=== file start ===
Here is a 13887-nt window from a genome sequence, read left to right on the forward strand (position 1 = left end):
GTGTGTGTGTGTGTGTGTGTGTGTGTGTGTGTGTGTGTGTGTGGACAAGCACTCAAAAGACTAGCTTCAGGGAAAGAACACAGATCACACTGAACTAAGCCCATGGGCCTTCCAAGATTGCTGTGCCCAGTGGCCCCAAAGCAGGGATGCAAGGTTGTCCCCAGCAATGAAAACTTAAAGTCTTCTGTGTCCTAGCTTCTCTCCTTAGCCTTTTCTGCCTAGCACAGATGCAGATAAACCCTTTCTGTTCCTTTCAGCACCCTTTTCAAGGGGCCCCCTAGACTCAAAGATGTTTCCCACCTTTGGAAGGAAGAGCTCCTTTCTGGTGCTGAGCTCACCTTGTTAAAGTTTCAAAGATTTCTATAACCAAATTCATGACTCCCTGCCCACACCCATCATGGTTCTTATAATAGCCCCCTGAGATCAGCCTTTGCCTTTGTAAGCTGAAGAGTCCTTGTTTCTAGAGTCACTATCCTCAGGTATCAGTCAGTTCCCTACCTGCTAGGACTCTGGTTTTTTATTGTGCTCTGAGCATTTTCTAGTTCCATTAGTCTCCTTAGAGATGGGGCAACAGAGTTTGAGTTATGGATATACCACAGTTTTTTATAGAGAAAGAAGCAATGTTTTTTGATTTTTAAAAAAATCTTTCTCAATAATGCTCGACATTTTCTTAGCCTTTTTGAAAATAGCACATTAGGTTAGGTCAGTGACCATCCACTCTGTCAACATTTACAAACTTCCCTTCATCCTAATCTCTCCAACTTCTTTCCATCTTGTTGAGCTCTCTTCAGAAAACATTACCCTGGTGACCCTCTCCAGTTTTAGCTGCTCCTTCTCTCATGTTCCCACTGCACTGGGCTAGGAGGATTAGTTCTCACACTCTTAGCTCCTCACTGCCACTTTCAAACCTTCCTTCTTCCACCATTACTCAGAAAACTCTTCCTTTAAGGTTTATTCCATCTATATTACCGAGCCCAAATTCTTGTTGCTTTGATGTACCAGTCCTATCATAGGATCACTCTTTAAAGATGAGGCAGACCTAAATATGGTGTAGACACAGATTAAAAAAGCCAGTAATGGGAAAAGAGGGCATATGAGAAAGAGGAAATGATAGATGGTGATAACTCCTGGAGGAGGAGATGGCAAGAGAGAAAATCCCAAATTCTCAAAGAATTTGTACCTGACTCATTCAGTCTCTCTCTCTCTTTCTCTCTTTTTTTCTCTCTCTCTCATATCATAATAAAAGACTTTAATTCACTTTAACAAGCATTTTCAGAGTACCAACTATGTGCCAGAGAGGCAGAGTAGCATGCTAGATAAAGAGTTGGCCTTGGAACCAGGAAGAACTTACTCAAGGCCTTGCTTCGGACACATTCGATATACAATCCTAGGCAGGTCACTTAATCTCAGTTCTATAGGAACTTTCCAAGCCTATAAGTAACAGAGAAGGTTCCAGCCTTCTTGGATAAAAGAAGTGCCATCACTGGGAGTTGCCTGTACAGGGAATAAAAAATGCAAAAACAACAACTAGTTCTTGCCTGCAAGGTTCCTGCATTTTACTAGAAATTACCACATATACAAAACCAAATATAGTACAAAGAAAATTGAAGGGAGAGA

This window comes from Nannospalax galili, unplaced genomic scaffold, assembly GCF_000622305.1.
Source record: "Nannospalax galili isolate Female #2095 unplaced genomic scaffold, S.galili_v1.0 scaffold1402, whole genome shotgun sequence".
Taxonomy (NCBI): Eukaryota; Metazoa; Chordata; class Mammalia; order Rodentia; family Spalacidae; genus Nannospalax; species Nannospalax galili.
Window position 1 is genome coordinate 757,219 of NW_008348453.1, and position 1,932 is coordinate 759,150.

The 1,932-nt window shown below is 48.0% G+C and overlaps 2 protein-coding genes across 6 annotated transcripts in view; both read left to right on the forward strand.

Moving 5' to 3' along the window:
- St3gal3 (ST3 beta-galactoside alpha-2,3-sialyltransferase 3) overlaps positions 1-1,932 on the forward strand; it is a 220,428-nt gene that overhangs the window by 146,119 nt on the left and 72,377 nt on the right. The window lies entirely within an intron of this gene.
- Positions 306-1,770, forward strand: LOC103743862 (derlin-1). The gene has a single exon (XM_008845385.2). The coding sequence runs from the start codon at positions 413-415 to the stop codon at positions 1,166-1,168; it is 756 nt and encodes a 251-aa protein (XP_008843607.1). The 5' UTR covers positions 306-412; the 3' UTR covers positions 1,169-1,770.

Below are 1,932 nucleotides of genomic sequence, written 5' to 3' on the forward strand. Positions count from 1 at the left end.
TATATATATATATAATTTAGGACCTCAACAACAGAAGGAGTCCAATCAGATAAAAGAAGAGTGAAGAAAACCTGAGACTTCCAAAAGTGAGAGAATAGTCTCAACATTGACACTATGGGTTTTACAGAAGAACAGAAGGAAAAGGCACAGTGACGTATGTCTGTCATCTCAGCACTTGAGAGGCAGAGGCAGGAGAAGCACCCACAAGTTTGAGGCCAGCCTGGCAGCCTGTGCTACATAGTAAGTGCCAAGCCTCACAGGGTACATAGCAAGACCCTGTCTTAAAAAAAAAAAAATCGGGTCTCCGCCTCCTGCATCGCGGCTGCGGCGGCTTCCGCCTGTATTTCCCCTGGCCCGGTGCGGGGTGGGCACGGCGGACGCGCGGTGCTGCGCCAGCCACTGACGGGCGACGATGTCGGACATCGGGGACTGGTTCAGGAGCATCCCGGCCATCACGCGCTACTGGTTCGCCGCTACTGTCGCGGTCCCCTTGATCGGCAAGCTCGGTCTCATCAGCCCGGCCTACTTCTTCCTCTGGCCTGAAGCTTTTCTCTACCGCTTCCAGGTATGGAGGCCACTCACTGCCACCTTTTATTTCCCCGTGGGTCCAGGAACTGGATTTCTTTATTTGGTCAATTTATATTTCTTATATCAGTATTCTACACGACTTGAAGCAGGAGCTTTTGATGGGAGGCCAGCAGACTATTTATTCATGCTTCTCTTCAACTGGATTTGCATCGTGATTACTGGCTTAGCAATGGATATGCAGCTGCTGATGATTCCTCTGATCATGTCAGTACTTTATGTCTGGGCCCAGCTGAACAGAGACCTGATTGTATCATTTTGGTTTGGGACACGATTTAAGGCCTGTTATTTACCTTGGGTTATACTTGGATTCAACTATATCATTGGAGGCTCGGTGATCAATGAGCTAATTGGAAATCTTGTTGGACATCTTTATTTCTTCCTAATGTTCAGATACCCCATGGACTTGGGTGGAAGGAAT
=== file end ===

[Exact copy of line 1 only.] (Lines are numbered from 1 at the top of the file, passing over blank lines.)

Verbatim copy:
Here is a 13887-nt window from a genome sequence, read left to right on the forward strand (position 1 = left end):